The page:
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vol.107 issue11Strengthening implant provision and acceptance in South Africa with the 'Any woman, any place, any time' approach: An essential step towards reducing unintended pregnancies author indexsubject indexarticles search
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SAMJ: South African Medical Journal

On-line version ISSN 2078-5135
Print version ISSN 0256-9574

Abstract

PLEANER, M et al. Lessons learnt from the introduction of the contraceptive implant in South Africa. SAMJ, S. Afr. med. j. [online]. 2017, vol.107, n.11, pp.933-938. ISSN 2078-5135.  http://dx.doi.org/10.7196/samj.2017.v107i11.12805.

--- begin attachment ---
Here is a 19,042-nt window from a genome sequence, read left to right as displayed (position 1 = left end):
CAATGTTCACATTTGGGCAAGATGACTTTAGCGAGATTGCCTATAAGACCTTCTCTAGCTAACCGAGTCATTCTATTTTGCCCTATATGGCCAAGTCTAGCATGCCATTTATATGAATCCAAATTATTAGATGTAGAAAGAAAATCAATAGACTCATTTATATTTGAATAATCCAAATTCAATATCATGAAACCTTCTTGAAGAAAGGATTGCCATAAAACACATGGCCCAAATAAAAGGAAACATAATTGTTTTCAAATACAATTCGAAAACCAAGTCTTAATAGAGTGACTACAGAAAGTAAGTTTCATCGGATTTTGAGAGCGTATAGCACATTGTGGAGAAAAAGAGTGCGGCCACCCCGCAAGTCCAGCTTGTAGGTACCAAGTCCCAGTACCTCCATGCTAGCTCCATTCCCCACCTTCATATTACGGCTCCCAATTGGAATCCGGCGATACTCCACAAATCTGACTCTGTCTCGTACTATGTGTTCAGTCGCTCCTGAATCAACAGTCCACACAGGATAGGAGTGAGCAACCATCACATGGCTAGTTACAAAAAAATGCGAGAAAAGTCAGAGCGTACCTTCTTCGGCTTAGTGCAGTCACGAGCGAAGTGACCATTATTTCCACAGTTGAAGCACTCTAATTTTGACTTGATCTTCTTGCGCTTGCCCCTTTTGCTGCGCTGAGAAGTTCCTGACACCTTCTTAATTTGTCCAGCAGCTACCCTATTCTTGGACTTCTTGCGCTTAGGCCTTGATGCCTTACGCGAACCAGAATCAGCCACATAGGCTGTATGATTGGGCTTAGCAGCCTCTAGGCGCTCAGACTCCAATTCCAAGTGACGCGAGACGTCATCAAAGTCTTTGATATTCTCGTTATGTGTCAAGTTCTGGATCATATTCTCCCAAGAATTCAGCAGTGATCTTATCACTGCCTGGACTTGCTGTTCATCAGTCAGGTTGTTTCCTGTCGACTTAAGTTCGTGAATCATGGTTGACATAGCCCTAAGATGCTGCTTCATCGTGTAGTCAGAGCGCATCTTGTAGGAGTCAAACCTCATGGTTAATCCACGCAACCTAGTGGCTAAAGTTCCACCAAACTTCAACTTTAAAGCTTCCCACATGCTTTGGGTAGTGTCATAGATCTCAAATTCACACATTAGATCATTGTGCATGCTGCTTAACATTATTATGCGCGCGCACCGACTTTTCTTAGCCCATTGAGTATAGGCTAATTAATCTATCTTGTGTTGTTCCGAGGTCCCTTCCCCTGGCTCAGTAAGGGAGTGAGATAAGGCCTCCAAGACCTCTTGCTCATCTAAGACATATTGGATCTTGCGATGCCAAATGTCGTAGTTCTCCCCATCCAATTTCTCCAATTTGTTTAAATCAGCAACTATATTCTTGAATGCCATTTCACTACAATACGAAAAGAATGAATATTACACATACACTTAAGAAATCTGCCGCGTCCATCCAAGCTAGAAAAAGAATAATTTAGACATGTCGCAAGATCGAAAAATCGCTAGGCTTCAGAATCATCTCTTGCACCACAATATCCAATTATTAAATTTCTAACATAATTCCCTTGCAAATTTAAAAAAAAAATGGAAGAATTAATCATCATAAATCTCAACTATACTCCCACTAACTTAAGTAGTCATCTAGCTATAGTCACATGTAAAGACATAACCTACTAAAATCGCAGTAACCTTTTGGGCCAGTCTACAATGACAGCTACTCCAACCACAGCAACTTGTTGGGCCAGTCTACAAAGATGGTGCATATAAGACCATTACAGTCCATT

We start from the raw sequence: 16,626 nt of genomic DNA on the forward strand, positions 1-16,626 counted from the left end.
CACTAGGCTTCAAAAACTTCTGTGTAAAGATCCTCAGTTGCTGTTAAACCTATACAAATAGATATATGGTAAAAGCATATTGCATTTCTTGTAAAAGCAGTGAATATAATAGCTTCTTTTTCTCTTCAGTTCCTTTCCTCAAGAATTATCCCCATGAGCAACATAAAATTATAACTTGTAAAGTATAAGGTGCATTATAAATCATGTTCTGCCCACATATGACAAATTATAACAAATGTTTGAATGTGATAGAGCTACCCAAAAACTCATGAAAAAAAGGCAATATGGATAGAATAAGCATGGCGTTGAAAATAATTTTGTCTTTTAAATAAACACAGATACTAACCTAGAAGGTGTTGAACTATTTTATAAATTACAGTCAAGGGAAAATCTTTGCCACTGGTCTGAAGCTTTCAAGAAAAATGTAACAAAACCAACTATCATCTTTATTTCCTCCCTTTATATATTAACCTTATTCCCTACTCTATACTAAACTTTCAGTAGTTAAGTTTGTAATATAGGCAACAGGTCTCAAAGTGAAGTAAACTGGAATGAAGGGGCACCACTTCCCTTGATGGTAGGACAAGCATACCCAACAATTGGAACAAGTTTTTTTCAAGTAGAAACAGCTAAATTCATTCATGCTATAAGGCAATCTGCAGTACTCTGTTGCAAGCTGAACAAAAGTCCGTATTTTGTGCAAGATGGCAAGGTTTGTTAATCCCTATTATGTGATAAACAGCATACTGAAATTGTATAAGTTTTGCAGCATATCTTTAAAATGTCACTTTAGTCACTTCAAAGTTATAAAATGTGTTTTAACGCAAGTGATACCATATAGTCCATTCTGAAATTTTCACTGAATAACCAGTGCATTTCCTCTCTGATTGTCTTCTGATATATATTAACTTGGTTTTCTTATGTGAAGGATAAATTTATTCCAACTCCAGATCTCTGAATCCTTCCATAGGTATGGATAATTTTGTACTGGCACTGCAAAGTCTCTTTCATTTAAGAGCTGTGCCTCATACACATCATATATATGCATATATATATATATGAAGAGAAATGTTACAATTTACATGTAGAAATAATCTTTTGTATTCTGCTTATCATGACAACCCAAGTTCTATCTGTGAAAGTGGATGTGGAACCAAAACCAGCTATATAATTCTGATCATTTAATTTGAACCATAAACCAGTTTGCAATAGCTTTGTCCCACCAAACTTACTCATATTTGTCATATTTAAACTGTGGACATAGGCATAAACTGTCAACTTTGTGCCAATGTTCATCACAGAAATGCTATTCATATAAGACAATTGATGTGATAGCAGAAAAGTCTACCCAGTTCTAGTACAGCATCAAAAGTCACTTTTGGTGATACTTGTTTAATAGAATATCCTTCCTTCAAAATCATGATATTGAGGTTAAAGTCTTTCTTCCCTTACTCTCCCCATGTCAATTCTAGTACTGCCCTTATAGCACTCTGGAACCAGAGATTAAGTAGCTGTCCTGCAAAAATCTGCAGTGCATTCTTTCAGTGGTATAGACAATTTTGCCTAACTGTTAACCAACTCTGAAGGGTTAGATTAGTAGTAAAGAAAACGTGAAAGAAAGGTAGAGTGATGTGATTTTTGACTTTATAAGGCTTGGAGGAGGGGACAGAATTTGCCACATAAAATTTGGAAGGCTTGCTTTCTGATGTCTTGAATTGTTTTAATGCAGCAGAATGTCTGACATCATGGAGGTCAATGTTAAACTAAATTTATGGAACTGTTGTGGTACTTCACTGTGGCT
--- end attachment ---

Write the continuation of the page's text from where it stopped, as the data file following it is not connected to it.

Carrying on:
In 2014, South Africa (SA) introduced the subdermal contraceptive implant with the aim of expanding the contraceptive method mix and availability of long-acting reversible methods in the public sector. Three years on, concerns have been raised about the decline in uptake, early implant removals and challenges in service delivery. This article explores the lessons learnt from the introduction of contraceptive technologies elsewhere and applies these to the SA context. Drawing on the World Health Organization's conceptual framework for the introduction of new contraceptive methods, and subsequent literature on the topic, lessons are classified into six cross-cutting themes. Recommendations highlight the need for SA to review and explore strategies to strengthen current implant services, including the provision of improved provider training aimed at sensitive, client-centred approaches; increased community engagement; and improved systems for programmatic monitoring and evaluation. With implementation of these recommendations, worrying trends in the provision of implants could be reversed.

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